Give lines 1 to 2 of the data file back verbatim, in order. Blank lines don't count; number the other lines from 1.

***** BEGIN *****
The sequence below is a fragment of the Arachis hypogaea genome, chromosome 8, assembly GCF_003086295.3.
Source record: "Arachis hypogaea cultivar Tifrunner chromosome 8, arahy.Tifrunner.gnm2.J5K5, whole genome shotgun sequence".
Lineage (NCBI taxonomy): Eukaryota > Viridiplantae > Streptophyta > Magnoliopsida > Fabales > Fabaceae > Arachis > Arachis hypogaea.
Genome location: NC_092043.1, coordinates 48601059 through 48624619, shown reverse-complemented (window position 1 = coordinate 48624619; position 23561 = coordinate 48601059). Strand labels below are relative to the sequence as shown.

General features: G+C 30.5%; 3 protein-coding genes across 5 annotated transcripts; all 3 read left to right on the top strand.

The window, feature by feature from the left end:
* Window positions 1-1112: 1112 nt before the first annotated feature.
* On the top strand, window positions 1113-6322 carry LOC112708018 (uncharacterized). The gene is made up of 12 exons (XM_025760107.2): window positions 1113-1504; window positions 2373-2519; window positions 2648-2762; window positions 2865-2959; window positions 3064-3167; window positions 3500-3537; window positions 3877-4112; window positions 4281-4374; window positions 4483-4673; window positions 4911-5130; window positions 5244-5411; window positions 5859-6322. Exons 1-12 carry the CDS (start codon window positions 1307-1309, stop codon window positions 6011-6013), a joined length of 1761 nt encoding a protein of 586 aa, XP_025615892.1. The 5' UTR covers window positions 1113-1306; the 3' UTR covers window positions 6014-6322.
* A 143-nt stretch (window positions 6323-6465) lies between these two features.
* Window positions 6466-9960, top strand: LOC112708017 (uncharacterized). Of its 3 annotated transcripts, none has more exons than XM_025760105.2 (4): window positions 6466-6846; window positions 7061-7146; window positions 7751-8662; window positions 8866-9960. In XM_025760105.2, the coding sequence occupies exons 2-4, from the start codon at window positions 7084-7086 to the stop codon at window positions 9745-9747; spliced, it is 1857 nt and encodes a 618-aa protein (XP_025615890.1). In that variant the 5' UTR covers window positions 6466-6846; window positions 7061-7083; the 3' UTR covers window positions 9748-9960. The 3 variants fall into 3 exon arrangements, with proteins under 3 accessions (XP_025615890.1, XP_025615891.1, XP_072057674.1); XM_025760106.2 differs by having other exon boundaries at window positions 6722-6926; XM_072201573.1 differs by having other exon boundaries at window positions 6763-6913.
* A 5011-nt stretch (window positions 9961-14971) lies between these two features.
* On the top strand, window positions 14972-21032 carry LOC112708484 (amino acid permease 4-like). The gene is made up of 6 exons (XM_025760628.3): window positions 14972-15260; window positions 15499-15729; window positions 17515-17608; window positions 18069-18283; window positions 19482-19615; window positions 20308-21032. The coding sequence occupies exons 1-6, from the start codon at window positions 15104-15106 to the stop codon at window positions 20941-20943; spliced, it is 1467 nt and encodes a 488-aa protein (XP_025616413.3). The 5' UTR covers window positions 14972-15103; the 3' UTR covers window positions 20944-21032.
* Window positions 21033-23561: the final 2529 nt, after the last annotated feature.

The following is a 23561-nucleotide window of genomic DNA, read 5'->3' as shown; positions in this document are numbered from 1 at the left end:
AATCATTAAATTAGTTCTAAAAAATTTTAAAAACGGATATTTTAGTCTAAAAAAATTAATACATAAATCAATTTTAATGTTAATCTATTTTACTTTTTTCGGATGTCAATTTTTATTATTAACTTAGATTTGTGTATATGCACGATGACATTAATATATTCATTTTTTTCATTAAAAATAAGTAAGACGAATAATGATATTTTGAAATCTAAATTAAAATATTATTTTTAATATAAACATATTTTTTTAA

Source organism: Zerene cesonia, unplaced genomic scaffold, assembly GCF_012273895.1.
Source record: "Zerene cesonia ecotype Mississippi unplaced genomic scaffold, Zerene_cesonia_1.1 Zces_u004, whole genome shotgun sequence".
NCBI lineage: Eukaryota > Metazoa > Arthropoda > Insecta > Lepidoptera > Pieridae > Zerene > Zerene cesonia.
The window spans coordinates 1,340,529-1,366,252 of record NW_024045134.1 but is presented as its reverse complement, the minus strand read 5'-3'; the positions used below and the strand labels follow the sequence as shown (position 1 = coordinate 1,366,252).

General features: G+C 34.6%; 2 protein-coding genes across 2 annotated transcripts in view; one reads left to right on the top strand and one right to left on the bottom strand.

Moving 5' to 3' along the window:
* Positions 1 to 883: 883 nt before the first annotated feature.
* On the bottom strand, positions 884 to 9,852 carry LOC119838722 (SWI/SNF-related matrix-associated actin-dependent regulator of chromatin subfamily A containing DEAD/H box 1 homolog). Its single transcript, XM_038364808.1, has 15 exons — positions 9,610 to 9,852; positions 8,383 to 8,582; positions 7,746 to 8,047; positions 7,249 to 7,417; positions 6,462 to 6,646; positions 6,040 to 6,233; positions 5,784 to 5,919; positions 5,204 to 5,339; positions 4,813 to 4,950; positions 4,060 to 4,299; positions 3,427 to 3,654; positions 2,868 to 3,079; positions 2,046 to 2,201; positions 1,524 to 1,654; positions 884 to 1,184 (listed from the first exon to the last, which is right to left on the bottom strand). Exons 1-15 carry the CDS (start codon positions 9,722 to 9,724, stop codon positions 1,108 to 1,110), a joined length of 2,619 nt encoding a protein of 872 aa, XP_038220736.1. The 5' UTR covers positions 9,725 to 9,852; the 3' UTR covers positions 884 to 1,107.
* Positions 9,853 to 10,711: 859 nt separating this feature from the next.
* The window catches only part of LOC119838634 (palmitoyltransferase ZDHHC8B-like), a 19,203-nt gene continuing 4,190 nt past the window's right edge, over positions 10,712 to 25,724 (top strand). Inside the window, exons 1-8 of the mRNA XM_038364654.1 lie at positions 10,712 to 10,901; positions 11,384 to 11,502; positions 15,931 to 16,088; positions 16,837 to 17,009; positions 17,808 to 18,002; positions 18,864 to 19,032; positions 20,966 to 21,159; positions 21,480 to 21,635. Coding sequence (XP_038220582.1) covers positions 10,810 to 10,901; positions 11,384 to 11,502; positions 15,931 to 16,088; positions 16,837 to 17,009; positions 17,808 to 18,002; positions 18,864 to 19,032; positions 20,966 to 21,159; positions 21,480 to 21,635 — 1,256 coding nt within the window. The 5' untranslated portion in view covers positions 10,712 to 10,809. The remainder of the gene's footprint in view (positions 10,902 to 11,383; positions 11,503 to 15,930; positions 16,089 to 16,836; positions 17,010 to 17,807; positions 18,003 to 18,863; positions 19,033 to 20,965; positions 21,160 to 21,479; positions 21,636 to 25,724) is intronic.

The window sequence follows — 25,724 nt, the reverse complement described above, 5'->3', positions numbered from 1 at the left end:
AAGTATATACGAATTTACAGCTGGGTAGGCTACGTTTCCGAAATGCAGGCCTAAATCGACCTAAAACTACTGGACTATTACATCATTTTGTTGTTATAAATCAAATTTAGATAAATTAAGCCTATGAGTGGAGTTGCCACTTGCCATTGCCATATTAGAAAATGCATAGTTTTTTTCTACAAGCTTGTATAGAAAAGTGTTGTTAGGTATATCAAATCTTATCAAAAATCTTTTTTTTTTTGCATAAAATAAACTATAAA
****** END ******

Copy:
The sequence below is a fragment of the Arachis hypogaea genome, chromosome 8, assembly GCF_003086295.3.
Source record: "Arachis hypogaea cultivar Tifrunner chromosome 8, arahy.Tifrunner.gnm2.J5K5, whole genome shotgun sequence".